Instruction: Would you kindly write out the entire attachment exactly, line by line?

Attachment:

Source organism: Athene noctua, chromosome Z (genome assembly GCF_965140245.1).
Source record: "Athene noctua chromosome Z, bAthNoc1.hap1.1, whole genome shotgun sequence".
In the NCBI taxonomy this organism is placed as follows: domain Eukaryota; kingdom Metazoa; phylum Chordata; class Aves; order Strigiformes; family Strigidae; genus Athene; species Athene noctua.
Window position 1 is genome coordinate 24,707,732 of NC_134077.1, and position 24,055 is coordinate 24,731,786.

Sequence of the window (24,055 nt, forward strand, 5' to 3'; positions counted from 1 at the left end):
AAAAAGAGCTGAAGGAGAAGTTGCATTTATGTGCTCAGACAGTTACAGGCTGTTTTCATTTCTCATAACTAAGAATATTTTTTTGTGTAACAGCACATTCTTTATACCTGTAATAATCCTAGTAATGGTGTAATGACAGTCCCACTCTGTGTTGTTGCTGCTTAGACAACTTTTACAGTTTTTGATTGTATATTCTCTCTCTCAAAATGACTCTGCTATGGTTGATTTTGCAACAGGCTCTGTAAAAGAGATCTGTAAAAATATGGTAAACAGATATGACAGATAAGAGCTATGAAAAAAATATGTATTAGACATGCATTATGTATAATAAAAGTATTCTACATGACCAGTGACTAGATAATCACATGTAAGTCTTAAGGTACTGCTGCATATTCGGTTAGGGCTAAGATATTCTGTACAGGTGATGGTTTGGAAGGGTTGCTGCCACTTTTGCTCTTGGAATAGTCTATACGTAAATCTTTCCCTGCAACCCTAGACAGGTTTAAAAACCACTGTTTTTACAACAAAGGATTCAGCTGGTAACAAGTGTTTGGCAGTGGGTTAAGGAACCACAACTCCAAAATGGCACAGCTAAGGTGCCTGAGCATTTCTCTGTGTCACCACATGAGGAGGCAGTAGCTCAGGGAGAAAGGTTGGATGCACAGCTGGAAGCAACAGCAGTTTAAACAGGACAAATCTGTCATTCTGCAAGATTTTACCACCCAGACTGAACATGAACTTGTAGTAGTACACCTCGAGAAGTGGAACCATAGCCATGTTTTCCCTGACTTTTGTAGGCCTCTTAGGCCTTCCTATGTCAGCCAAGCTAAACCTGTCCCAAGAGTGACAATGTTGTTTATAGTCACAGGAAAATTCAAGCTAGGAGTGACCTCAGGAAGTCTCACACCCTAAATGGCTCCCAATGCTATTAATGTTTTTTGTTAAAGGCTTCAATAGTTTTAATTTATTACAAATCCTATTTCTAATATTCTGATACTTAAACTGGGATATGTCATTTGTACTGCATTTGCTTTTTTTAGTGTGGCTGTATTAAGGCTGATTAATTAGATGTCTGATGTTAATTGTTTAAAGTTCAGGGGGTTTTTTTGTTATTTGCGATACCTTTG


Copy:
Source organism: Athene noctua, chromosome Z (genome assembly GCF_965140245.1).
Source record: "Athene noctua chromosome Z, bAthNoc1.hap1.1, whole genome shotgun sequence".
In the NCBI taxonomy this organism is placed as follows: domain Eukaryota; kingdom Metazoa; phylum Chordata; class Aves; order Strigiformes; family Strigidae; genus Athene; species Athene noctua.
Window position 1 is genome coordinate 24,707,732 of NC_134077.1, and position 24,055 is coordinate 24,731,786.

Sequence of the window (24,055 nt, forward strand, 5' to 3'; positions counted from 1 at the left end):
AAAAAGAGCTGAAGGAGAAGTTGCATTTATGTGCTCAGACAGTTACAGGCTGTTTTCATTTCTCATAACTAAGAATATTTTTTTGTGTAACAGCACATTCTTTATACCTGTAATAATCCTAGTAATGGTGTAATGACAGTCCCACTCTGTGTTGTTGCTGCTTAGACAACTTTTACAGTTTTTGATTGTATATTCTCTCTCTCAAAATGACTCTGCTATGGTTGATTTTGCAACAGGCTCTGTAAAAGAGATCTGTAAAAATATGGTAAACAGATATGACAGATAAGAGCTATGAAAAAAATATGTATTAGACATGCATTATGTATAATAAAAGTATTCTACATGACCAGTGACTAGATAATCACATGTAAGTCTTAAGGTACTGCTGCATATTCGGTTAGGGCTAAGATATTCTGTACAGGTGATGGTTTGGAAGGGTTGCTGCCACTTTTGCTCTTGGAATAGTCTATACGTAAATCTTTCCCTGCAACCCTAGACAGGTTTAAAAACCACTGTTTTTACAACAAAGGATTCAGCTGGTAACAAGTGTTTGGCAGTGGGTTAAGGAACCACAACTCCAAAATGGCACAGCTAAGGTGCCTGAGCATTTCTCTGTGTCACCACATGAGGAGGCAGTAGCTCAGGGAGAAAGGTTGGATGCACAGCTGGAAGCAACAGCAGTTTAAACAGGACAAATCTGTCATTCTGCAAGATTTTACCACCCAGACTGAACATGAACTTGTAGTAGTACACCTCGAGAAGTGGAACCATAGCCATGTTTTCCCTGACTTTTGTAGGCCTCTTAGGCCTTCCTATGTCAGCCAAGCTAAACCTGTCCCAAGAGTGACAATGTTGTTTATAGTCACAGGAAAATTCAAGCTAGGAGTGACCTCAGGAAGTCTCACACCCTAAATGGCTCCCAATGCTATTAATGTTTTTTGTTAAAGGCTTCAATAGTTTTAATTTATTACAAATCCTATTTCTAATATTCTGATACTTAAACTGGGATATGTCATTTGTACTGCATTTGCTTTTTTTAGTGTGGCTGTATTAAGGCTGATTAATTAGATGTCTGATGTTAATTGTTTAAAGTTCAGGGGGTTTTTTTGTTATTTGCGATACCTTTG